Temporary and permanent closures of businesses along with daily news headlines as a result of COVID-19 have made it hard for the ripples in the local labour market to go unnoticed. Saskatoon’s labour market has seen a harsh decrease of 17,300 jobs since the month of March. Among the biggest losses were positions within the service producing sector including accommodation and food services, wholesale and retail trade and educational services.
However, the economy is opening up, right? The jobs are coming back.
Well yes, but it is not that clear cut.
Employers are facing new realities during the pandemic and businesses who had to close their doors are still grappling with recovering from the loss of revenues amidst reopening. Government restrictions imposed on how different industries can operate, and when they reopen, have guided how employers are moving forward with recruitment and retention strategies. Although re-entry into the local labour market looks different across sectors, the underlying theme is that there are employment opportunities!
What does this mean to you, the job seeker?
In May 2020, Quint surveyed local employers, hoping to shed some light on what their hiring process would look like in this new COVID-19 era. First off, there are jobs! 55% of survey respondents identified that they are currently hiring with an additional 20% preparing to hire within the next month. SaskJobs is also reflecting the reopening of the economy, and is currently sitting at 900+ jobs within a variety of industries. Simply put, if you are looking for work, there are options.
Do not lace up those job-searching shoes yet, it is a new race and you need to train for it.
Raise your freshly washed hand if you had to hand sanitize or wear a mask prior to entering a business. What about standing on markers on the ground to ensure that you are social distancing?
Welcome to our new reality. 95% of surveyed employers have incorporated COVID-19 related protocols in order to keep employees and the public safe. Therefore, as a job seeker, entering the job search race during the pandemic era, requires you to bring with you new (or slightly dusty) skillsets in order to secure employment.
Crossing the finish line with these top 5 skillsets.
How can you create a resume that tells the employer you are up for the job? How do you respond to interview questions so you can then secure the job? The first step: know what the employer is looking for.
Here are the top five skillsets that the employers surveyed are looking for in a candidate:
1) Being adaptable and flexible – able to adjust work duties as directed
This is not a “new” skillset, flexibility and adaptability have always held high importance on the work site, except this time they take on a new meaning. As an example, 50% of employer respondents require staff to work remotely, 40% of which said remote work is new to their organization. Employers are looking at candidates to provide context on their ability to flex and adapt to emerging changes to maintain and/or expand business operations.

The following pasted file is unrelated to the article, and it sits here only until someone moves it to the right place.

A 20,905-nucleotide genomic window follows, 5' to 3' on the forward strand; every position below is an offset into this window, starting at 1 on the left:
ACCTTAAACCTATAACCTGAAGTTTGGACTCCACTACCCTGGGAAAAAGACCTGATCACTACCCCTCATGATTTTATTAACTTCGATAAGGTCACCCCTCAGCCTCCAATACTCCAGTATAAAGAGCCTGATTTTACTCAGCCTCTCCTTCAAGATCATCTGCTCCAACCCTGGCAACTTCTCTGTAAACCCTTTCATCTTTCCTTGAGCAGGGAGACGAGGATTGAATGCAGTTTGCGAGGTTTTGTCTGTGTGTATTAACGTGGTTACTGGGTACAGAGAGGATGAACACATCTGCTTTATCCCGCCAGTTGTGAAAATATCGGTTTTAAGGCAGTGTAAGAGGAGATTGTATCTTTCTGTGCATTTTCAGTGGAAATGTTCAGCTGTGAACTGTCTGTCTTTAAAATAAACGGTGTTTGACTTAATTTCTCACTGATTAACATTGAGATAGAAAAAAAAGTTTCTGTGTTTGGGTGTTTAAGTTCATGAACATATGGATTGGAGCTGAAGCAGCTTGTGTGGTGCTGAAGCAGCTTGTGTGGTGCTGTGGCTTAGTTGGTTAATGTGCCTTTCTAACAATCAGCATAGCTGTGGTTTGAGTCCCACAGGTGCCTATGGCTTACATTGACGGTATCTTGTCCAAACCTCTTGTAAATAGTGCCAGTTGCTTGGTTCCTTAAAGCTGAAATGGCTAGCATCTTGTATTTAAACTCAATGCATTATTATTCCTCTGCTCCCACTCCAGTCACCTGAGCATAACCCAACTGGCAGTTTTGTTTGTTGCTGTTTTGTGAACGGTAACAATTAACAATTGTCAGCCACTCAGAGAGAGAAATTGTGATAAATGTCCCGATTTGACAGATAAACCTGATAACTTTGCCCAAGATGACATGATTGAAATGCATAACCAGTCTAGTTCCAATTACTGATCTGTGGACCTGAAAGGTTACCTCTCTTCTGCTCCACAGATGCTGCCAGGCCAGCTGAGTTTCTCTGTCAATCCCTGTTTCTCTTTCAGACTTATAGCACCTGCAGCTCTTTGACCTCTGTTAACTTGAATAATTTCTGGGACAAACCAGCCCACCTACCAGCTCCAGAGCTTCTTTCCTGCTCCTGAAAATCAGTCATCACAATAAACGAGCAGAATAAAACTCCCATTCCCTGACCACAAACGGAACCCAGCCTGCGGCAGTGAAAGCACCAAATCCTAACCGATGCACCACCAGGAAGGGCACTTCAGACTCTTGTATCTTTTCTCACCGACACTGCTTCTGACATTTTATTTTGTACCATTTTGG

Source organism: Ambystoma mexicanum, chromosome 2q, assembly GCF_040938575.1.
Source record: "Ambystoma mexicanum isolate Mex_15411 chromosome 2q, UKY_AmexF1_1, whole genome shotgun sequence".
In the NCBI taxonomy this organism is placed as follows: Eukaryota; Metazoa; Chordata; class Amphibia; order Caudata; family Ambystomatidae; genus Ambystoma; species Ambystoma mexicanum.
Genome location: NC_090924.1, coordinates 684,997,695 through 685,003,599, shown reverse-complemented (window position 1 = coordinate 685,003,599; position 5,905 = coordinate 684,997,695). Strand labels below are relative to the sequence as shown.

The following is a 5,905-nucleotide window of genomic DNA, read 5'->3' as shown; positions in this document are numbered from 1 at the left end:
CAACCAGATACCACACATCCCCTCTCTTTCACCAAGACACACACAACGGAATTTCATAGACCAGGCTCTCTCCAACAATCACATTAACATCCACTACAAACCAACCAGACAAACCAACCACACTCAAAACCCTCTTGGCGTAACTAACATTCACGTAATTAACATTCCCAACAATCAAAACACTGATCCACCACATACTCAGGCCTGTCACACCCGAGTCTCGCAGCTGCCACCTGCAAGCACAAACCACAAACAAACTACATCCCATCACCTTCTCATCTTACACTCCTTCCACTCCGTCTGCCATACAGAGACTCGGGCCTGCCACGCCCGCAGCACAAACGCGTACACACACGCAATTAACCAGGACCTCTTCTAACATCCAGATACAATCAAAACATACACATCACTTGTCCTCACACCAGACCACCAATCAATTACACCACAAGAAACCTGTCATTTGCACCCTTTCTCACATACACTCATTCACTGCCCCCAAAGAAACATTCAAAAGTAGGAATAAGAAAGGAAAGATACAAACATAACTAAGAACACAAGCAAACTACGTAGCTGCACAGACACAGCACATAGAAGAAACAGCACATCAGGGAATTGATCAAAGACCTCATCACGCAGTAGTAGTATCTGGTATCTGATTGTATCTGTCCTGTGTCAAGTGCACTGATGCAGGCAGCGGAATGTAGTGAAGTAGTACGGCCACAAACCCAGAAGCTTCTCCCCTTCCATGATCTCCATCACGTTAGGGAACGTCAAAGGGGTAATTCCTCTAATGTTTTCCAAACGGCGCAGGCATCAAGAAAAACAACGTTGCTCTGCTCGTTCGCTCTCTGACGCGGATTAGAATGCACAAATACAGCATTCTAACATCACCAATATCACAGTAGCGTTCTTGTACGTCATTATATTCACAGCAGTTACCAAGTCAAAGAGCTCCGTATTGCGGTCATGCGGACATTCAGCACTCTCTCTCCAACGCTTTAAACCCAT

2) Safety conscious and can demonstrate attention to detail in following cleaning guidelines
This skillset ranked a close second with 75% of employers agreeing that they need qualified staff that care about the health and safety of not only the public, but also their fellow coworkers. Although it may not be directly listed in the job ads you are scanning, demonstrated health and safety practises on the work site is a key qualficiation that is now being assessed during the recruitment process. It is more about conveying to an employer your ability to be detailed, providing concrete examples, then it is the ability to do the task itself.
3) Being innovative in their approach to work and/or the service delivery of the whole organization
There is a reason why people are describing this pandemic as unprecedented times. There is no rulebook on the right steps or next steps as we navigate our way to a post-pandemic era. Employers want to hire a creative team player; a person that is able to bring solutions to the unique problems the business is facing to improve customer experiences and employee productivity.
4) Emotional Intelligence – ability to manage their own emotions and the people around them
Employers want employees who will contribute to a healthy work environment. The ability to recognize and manage your own emotions, along with being able to empathize with coworkers as we navigate different comfort levels during the pandemic and beyond is key in creating a positive work place culture. A supportive environment helps a company to perservere through challenges based off of a level of trust built within their team.
5) Able to demonstrate digital skills and navigate new technologies that may (or will be) implemented into the business
The largest single month increase in registrations for Canadian online business domains in 20 years happened during the pandemic. Companies have had to diversify current business models in order to connect customers to their products and services, and this has largely been done through online platforms. Employers will require candidates with the digital skills to continue to manage and build off of these tech platforms to increase company revenue and productivity.
What are the next steps? How do you put these skills into action?
Start with learning about how the business you are applying with has changed during the pandemic. Has the business started offering delivery or curbside pick up? Do customers have to pre-order or book an appointment to be able to go into the store? This will help you better translate the value you bring to an employer both through your resume and your interview. Not sure where to start? The Core Neighbourhoods at Work program is here to help you navigate your job search during this new COVID-19 era and help you land the job!